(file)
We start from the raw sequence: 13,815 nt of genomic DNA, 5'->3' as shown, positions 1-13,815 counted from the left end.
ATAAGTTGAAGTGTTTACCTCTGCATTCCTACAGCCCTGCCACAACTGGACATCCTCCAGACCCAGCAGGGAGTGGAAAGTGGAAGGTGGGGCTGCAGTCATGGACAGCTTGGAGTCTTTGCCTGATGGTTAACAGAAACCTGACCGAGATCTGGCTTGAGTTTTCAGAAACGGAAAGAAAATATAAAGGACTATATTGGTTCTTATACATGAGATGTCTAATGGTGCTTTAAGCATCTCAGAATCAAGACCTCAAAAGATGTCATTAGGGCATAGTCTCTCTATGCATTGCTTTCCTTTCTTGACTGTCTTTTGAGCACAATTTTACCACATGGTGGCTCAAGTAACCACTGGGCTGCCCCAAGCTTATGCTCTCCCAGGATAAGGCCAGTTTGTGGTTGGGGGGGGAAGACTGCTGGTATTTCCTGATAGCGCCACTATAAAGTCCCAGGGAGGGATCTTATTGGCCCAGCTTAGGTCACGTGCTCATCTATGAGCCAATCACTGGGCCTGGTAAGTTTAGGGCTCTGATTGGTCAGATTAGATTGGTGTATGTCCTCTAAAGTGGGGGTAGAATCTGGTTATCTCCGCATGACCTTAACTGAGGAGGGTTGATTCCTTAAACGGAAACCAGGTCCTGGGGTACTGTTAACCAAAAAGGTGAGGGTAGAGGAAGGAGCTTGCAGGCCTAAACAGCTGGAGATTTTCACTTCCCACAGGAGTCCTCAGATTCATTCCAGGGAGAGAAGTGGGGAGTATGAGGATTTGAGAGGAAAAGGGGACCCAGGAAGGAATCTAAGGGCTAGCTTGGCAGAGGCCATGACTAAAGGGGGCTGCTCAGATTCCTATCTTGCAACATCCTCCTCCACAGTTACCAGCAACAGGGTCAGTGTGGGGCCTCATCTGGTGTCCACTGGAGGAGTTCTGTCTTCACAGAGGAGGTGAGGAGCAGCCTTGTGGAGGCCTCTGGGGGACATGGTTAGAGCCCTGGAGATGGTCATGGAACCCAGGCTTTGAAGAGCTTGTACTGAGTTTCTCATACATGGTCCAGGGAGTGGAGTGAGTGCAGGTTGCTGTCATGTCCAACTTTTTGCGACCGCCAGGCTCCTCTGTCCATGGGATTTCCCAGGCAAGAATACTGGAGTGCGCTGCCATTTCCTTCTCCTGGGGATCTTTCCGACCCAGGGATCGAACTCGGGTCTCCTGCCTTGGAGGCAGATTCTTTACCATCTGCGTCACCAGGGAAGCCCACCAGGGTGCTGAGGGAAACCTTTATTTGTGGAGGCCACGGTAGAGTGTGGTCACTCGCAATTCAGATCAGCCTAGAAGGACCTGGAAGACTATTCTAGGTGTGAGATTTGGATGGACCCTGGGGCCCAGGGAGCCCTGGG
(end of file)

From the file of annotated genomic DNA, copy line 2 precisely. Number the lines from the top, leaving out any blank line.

ATAAGTTGAAGTGTTTACCTCTGCATTCCTACAGCCCTGCCACAACTGGACATCCTCCAGACCCAGCAGGGAGTGGAAAGTGGAAGGTGGGGCTGCAGTCATGGACAGCTTGGAGTCTTTGCCTGATGGTTAACAGAAACCTGACCGAGATCTGGCTTGAGTTTTCAGAAACGGAAAGAAAATATAAAGGACTATATTGGTTCTTATACATGAGATGTCTAATGGTGCTTTAAGCATCTCAGAATCAAGACCTCAAAAGATGTCATTAGGGCATAGTCTCTCTATGCATTGCTTTCCTTTCTTGACTGTCTTTTGAGCACAATTTTACCACATGGTGGCTCAAGTAACCACTGGGCTGCCCCAAGCTTATGCTCTCCCAGGATAAGGCCAGTTTGTGGTTGGGGGGGGAAGACTGCTGGTATTTCCTGATAGCGCCACTATAAAGTCCCAGGGAGGGATCTTATTGGCCCAGCTTAGGTCACGTGCTCATCTATGAGCCAATCACTGGGCCTGGTAAGTTTAGGGCTCTGATTGGTCAGATTAGATTGGTGTATGTCCTCTAAAGTGGGGGTAGAATCTGGTTATCTCCGCATGACCTTAACTGAGGAGGGTTGATTCCTTAAACGGAAACCAGGTCCTGGGGTACTGTTAACCAAAAAGGTGAGGGTAGAGGAAGGAGCTTGCAGGCCTAAACAGCTGGAGATTTTCACTTCCCACAGGAGTCCTCAGATTCATTCCAGGGAGAGAAGTGGGGAGTATGAGGATTTGAGAGGAAAAGGGGACCCAGGAAGGAATCTAAGGGCTAGCTTGGCAGAGGCCATGACTAAAGGGGGCTGCTCAGATTCCTATCTTGCAACATCCTCCTCCACAGTTACCAGCAACAGGGTCAGTGTGGGGCCTCATCTGGTGTCCACTGGAGGAGTTCTGTCTTCACAGAGGAGGTGAGGAGCAGCCTTGTGGAGGCCTCTGGGGGACATGGTTAGAGCCCTGGAGATGGTCATGGAACCCAGGCTTTGAAGAGCTTGTACTGAGTTTCTCATACATGGTCCAGGGAGTGGAGTGAGTGCAGGTTGCTGTCATGTCCAACTTTTTGCGACCGCCAGGCTCCTCTGTCCATGGGATTTCCCAGGCAAGAATACTGGAGTGCGCTGCCATTTCCTTCTCCTGGGGATCTTTCCGACCCAGGGATCGAACTCGGGTCTCCTGCCTTGGAGGCAGATTCTTTACCATCTGCGTCACCAGGGAAGCCCACCAGGGTGCTGAGGGAAACCTTTATTTGTGGAGGCCACGGTAGAGTGTGGTCACTCGCAATTCAGATCAGCCTAGAAGGACCTGGAAGACTATTCTAGGTGTGAGATTTGGATGGACCCTGGGGCCCAGGGAGCCCTGGG